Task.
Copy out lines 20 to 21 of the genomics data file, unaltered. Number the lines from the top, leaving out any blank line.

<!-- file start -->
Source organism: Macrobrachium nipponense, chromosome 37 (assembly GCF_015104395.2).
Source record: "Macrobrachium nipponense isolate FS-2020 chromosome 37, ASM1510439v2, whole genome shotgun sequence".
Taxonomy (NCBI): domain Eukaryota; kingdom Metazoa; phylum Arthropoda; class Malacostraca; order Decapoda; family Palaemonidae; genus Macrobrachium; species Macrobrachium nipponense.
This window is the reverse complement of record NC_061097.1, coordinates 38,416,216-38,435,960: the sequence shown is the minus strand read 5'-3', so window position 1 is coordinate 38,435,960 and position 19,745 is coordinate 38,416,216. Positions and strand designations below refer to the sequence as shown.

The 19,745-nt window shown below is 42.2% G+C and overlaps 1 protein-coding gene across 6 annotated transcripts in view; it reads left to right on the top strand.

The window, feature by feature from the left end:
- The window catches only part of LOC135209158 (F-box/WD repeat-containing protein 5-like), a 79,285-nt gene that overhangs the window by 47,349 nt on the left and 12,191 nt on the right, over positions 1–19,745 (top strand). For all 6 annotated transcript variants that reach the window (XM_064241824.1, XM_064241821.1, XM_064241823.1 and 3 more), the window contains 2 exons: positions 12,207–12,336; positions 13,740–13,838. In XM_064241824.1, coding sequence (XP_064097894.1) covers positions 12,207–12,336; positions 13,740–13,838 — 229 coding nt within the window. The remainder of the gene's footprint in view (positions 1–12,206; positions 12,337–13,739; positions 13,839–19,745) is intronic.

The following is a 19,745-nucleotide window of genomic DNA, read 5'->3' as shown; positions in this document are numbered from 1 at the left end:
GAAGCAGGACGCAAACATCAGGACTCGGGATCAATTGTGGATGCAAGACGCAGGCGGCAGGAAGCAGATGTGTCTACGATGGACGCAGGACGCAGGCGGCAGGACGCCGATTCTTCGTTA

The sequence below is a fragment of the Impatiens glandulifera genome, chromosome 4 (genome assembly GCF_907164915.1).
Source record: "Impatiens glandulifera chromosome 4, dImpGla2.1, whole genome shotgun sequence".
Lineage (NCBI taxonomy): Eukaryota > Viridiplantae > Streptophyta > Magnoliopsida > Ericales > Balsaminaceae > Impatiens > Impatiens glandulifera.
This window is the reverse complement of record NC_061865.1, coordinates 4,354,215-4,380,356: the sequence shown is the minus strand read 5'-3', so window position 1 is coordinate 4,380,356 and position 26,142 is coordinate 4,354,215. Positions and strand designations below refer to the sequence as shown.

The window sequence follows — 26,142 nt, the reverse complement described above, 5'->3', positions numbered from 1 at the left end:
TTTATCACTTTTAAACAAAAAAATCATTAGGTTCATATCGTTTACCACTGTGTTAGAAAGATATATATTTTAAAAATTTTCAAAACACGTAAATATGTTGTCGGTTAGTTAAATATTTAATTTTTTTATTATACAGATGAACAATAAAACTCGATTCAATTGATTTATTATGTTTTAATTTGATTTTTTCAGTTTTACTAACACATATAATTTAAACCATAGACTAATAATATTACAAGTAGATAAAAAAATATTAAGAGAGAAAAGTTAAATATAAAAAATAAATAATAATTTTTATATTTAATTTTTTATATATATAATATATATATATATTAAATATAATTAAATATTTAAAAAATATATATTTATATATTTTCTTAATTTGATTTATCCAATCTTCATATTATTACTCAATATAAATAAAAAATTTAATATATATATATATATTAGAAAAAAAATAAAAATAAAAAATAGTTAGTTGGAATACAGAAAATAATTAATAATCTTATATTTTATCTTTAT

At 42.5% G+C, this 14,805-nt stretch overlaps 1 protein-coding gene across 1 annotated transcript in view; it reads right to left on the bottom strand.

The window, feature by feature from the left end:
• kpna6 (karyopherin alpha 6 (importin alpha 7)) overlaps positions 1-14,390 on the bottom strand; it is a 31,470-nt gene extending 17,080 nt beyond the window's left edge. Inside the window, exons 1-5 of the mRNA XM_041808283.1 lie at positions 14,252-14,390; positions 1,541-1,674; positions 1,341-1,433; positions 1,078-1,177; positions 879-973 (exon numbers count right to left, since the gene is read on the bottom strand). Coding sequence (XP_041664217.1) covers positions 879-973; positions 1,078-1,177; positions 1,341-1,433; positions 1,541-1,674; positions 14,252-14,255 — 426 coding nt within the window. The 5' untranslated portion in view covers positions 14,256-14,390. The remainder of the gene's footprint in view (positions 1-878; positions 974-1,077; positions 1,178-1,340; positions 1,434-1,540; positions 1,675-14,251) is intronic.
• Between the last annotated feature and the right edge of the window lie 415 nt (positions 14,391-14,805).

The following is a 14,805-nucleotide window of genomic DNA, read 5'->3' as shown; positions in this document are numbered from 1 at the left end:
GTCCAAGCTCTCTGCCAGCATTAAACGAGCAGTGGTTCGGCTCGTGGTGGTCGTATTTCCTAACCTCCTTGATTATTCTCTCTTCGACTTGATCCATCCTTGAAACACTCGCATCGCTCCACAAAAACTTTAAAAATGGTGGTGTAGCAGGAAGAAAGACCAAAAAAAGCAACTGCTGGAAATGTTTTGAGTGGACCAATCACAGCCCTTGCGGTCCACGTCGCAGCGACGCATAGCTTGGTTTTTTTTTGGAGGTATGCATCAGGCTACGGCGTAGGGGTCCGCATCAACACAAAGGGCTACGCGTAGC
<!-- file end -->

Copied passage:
The following is a 14,805-nucleotide window of genomic DNA, read 5'->3' as shown; positions in this document are numbered from 1 at the left end:
GTCCAAGCTCTCTGCCAGCATTAAACGAGCAGTGGTTCGGCTCGTGGTGGTCGTATTTCCTAACCTCCTTGATTATTCTCTCTTCGACTTGATCCATCCTTGAAACACTCGCATCGCTCCACAAAAACTTTAAAAATGGTGGTGTAGCAGGAAGAAAGACCAAAAAAAGCAACTGCTGGAAATGTTTTGAGTGGACCAATCACAGCCCTTGCGGTCCACGTCGCAGCGACGCATAGCTTGGTTTTTTTTTGGAGGTATGCATCAGGCTACGGCGTAGGGGTCCGCATCAACACAAAGGGCTACGCGTAGC